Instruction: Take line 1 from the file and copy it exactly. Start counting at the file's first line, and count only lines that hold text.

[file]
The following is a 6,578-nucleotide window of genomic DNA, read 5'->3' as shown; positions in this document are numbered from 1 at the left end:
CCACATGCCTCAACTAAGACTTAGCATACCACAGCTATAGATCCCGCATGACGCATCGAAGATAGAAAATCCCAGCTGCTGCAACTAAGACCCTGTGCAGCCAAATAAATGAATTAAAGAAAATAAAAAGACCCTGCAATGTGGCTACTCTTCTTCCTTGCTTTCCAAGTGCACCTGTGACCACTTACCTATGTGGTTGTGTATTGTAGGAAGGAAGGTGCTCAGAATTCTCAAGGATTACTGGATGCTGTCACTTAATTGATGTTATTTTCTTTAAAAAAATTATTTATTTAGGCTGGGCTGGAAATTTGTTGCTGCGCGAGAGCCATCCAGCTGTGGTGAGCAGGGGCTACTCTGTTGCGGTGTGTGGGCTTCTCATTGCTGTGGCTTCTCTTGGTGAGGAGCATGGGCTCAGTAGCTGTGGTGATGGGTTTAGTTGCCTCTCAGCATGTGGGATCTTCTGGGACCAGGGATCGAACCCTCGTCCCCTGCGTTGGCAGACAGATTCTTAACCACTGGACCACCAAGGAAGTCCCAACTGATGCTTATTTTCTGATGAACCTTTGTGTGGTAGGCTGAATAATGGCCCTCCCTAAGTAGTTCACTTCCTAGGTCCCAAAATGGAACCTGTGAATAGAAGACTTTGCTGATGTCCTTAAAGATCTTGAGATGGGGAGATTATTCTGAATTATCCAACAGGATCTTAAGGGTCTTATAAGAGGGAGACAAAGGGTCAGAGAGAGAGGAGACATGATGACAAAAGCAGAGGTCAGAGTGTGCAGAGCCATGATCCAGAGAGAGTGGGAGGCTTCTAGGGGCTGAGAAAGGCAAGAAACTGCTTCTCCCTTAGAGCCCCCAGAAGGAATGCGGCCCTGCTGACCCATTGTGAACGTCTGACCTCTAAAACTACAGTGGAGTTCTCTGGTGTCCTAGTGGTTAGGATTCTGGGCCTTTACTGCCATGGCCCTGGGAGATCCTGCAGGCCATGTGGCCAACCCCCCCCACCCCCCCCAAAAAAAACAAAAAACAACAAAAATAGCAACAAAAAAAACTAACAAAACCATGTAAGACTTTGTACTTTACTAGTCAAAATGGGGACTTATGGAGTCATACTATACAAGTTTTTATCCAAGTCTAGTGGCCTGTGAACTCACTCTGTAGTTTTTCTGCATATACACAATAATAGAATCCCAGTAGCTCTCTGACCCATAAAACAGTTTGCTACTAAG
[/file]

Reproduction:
The following is a 6,578-nucleotide window of genomic DNA, read 5'->3' as shown; positions in this document are numbered from 1 at the left end: